Pupils enjoy reading together weekly in their tutor groups.

Pupils respond positively to leaders' high expectations for behaviour. They behave well at all times.

Students in the sixth form are impressive role models for younger pupils. Pupils enjoy attending school and do so regularly.

The school develops pupils' characters well.

Pupils learn how to become socially responsible citizens. They respect and value people's differences. They have regular opportunities to express their views through class meetings and the school council.

Leaders are swift to act on pupils' feedback, such as by adapting the GCSE options process in Year 9. The sixth-form senior student team plays an active role in charity work and raising awareness of important societal issues.

Pupils learn about a range of topics in assemblies and in life skills lessons.

Topics include healthy lifestyles, finance and staying safe. The relationships and sex education curriculum enables pupils, and students in the sixth form, to make well-informed, age-appropriate personal decisions.

The school's entrepreneurial approach to careers education is highly effective.

There are regular opportunities for pupils and students in the sixth form to meet a range of employers, colleges and universities. This includes Vandyke careers week. As a result, pupils make well-informed decisions about their futures.

The support for those wishing to follow apprenticeships is a particular strength.

School leaders systematically check the quality of education. They plan meticulously to build on the school's many strengths and to make improvements when necessary.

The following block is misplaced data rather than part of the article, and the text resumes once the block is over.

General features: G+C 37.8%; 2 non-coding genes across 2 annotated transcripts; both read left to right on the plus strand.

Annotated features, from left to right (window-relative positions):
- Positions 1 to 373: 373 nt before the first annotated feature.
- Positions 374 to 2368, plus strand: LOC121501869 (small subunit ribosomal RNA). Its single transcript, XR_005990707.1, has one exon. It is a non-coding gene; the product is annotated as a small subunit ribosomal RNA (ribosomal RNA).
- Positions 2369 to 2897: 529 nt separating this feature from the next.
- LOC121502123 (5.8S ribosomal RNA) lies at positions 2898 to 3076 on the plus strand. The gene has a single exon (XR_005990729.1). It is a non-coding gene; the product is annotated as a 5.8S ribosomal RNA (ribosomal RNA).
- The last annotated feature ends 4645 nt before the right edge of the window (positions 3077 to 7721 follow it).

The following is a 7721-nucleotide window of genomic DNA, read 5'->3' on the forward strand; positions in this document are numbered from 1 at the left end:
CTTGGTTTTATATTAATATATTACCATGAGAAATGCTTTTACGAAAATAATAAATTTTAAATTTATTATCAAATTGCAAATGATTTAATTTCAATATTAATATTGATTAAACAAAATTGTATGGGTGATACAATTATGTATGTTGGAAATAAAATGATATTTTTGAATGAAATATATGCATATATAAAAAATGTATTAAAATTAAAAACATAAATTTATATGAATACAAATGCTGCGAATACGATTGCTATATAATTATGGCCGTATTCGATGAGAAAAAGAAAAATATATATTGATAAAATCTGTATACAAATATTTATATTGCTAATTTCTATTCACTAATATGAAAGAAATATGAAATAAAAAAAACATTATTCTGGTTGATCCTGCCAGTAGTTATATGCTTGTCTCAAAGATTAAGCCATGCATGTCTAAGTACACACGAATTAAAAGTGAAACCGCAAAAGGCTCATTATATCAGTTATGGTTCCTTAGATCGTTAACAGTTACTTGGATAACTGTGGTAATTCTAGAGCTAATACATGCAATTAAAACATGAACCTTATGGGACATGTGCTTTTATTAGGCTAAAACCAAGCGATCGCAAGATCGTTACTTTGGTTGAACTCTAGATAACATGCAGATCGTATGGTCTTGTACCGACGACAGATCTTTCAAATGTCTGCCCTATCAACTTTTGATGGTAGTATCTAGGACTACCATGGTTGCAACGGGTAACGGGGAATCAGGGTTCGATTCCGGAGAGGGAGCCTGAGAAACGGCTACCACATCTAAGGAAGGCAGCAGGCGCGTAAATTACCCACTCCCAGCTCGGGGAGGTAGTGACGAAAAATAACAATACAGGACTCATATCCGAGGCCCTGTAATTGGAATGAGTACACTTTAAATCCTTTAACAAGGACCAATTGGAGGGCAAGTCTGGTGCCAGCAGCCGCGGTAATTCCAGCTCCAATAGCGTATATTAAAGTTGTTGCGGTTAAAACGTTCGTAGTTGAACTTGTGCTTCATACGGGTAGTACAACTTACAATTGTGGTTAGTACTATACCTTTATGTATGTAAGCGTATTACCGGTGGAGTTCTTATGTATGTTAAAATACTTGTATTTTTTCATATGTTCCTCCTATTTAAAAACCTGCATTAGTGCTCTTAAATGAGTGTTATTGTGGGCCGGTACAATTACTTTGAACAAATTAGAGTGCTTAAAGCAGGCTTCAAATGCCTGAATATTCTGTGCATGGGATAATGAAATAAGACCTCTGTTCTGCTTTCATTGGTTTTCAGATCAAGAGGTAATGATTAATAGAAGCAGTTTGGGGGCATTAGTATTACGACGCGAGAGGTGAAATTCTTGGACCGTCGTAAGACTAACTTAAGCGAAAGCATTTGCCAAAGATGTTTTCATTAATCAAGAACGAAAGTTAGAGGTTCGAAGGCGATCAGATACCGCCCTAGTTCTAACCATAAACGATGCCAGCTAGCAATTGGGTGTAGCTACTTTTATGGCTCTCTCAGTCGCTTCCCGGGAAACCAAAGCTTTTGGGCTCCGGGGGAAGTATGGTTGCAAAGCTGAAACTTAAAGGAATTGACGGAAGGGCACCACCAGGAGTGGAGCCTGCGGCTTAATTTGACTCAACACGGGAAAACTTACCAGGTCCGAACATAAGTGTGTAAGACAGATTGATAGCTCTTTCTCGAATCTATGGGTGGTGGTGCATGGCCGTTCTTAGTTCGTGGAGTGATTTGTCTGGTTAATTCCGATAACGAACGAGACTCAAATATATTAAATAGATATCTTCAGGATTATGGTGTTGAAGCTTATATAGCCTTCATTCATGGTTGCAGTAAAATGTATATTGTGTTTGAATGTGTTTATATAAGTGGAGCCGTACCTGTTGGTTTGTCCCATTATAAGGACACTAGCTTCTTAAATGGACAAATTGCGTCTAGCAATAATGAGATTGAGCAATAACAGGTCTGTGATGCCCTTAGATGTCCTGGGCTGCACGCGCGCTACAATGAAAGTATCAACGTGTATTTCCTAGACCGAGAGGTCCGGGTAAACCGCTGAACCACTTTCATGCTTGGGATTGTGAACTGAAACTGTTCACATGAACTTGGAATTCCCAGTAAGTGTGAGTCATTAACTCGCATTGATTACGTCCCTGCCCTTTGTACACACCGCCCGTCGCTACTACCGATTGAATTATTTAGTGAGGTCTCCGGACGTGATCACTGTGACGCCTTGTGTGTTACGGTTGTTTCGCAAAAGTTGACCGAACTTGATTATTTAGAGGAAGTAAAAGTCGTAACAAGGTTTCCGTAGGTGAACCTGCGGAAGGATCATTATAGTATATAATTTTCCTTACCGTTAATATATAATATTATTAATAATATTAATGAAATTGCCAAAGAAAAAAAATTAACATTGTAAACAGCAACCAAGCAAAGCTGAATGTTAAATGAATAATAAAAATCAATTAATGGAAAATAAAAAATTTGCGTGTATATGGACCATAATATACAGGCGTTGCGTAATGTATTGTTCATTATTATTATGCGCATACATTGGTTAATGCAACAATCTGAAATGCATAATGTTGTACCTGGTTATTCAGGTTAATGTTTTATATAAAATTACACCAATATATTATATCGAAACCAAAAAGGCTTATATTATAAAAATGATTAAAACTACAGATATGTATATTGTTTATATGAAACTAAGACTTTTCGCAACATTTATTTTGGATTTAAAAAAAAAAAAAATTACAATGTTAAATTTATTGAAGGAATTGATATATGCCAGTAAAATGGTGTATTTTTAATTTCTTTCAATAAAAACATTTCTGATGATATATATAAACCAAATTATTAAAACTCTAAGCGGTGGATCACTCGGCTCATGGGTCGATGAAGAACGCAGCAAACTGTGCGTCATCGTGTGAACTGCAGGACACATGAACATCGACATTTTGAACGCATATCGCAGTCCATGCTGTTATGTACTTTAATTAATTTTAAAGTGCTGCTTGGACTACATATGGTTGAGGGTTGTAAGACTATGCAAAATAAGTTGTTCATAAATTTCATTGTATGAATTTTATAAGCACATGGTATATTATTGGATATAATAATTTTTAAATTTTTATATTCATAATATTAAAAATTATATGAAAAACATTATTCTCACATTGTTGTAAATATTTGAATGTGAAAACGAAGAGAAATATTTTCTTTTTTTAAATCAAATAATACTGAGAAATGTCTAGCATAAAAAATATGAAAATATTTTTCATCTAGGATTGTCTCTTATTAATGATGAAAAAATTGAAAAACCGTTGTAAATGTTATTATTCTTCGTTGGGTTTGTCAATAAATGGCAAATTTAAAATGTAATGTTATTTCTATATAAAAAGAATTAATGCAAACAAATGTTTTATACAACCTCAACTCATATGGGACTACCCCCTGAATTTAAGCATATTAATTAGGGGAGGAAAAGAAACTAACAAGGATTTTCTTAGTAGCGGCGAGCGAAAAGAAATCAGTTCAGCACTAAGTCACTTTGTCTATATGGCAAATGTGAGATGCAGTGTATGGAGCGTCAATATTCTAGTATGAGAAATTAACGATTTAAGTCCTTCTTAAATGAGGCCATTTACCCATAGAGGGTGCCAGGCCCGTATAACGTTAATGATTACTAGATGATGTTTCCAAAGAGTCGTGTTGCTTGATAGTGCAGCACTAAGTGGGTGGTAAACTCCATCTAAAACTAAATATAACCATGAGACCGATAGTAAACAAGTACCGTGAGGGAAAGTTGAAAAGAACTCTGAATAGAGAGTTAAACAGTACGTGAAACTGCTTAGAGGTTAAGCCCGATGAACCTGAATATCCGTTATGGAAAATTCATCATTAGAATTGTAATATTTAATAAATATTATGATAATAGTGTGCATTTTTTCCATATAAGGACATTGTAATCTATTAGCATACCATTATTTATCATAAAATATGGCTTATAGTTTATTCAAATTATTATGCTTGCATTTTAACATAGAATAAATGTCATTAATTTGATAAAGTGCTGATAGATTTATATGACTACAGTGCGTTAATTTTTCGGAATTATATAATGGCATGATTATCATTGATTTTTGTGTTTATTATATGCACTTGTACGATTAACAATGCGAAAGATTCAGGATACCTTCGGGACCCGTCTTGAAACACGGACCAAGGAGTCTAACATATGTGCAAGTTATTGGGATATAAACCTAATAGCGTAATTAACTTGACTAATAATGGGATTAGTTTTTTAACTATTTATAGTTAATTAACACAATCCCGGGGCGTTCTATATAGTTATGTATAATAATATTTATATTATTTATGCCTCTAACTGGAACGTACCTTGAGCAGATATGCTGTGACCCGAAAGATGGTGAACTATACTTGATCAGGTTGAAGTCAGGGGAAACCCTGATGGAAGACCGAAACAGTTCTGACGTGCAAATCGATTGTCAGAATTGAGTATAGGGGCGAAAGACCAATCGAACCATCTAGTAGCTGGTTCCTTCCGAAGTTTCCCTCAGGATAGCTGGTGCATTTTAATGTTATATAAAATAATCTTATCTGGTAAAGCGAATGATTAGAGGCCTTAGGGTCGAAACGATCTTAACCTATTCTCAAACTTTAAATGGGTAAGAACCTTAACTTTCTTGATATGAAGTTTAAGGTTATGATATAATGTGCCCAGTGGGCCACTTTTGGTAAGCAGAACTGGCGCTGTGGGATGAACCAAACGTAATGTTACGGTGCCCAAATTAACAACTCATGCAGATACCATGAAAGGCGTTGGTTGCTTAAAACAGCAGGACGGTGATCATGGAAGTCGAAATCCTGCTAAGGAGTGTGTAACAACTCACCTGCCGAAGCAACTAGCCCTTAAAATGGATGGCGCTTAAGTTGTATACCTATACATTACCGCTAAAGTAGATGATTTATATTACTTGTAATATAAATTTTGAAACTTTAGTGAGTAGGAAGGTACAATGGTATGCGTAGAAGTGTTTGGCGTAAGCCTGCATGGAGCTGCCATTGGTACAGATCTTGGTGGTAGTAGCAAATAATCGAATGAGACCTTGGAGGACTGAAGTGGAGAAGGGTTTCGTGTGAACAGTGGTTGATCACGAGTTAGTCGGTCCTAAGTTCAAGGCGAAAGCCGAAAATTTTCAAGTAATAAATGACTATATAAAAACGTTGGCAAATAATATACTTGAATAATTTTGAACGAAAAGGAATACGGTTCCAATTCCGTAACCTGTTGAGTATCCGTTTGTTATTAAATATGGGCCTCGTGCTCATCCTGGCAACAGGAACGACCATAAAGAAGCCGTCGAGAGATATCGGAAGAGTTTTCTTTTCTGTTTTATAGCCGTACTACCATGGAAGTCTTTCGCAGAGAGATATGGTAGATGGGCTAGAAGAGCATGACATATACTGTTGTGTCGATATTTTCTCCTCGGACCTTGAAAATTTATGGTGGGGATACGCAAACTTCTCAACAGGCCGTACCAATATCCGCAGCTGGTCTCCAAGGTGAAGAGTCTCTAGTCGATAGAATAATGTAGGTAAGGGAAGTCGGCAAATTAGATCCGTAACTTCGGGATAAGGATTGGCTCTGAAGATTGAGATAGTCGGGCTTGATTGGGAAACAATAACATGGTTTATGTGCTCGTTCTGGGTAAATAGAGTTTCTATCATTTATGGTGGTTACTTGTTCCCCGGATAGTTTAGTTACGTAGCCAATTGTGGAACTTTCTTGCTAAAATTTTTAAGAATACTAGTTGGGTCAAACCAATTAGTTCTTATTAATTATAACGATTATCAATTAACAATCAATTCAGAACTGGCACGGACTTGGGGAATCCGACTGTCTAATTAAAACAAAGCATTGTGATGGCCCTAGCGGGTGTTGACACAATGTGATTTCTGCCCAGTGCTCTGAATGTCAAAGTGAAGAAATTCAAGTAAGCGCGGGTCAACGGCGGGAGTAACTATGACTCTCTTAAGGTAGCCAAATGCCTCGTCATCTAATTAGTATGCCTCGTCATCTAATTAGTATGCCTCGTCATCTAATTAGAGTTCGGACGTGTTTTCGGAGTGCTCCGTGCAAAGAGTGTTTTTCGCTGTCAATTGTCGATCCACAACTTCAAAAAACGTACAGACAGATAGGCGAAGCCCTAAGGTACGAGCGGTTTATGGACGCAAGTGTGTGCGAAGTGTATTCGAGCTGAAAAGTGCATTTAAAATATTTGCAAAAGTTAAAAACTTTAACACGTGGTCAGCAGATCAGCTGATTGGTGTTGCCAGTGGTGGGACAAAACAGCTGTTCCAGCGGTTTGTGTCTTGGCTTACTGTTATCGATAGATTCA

The highly experienced local governing body knows the school well and uses its considerable combined expertise to hold leaders to account.

Staff are proud and happy to work at Vandyke because leaders take exceptional care to consider their well-being. For example, leaders have scheduled report writing across the year to balance out teachers' workload evenly.

The school communicates well with parents and actively seeks their feedback through its annual surveys.


The arrangements for safeguarding are effective.

What does the school need to do to improve?

(Information for the school and appropriate authority)

• Teachers do not always plan effectively how to teach concepts that are difficult to understand.

This means that some pupils, including pupils with SEND, struggle to keep up. The school should ensure that plans are adapted so that all pupils are able to access the ambitious curriculum successfully.


When we have judged a school to be good, we will then normally go into the school about once every four years to confirm that the school remains good.

This is called an ungraded inspection, and it is carried out under section 8 of the Education Act 2005. We do not give graded judgements on an ungraded inspection. However, if we find evidence that a school would now receive a higher or lower grade, then the next inspection will be a graded inspection, which is carried out under section 5 of the Act.

Usually this is within one to two years of the date of the ungraded inspection. If we have serious concerns about safeguarding, behaviour or the quality of education, we will deem the ungraded inspection a graded inspection immediately.

This is the second ungraded inspection since we judged the school to be good in March 2015.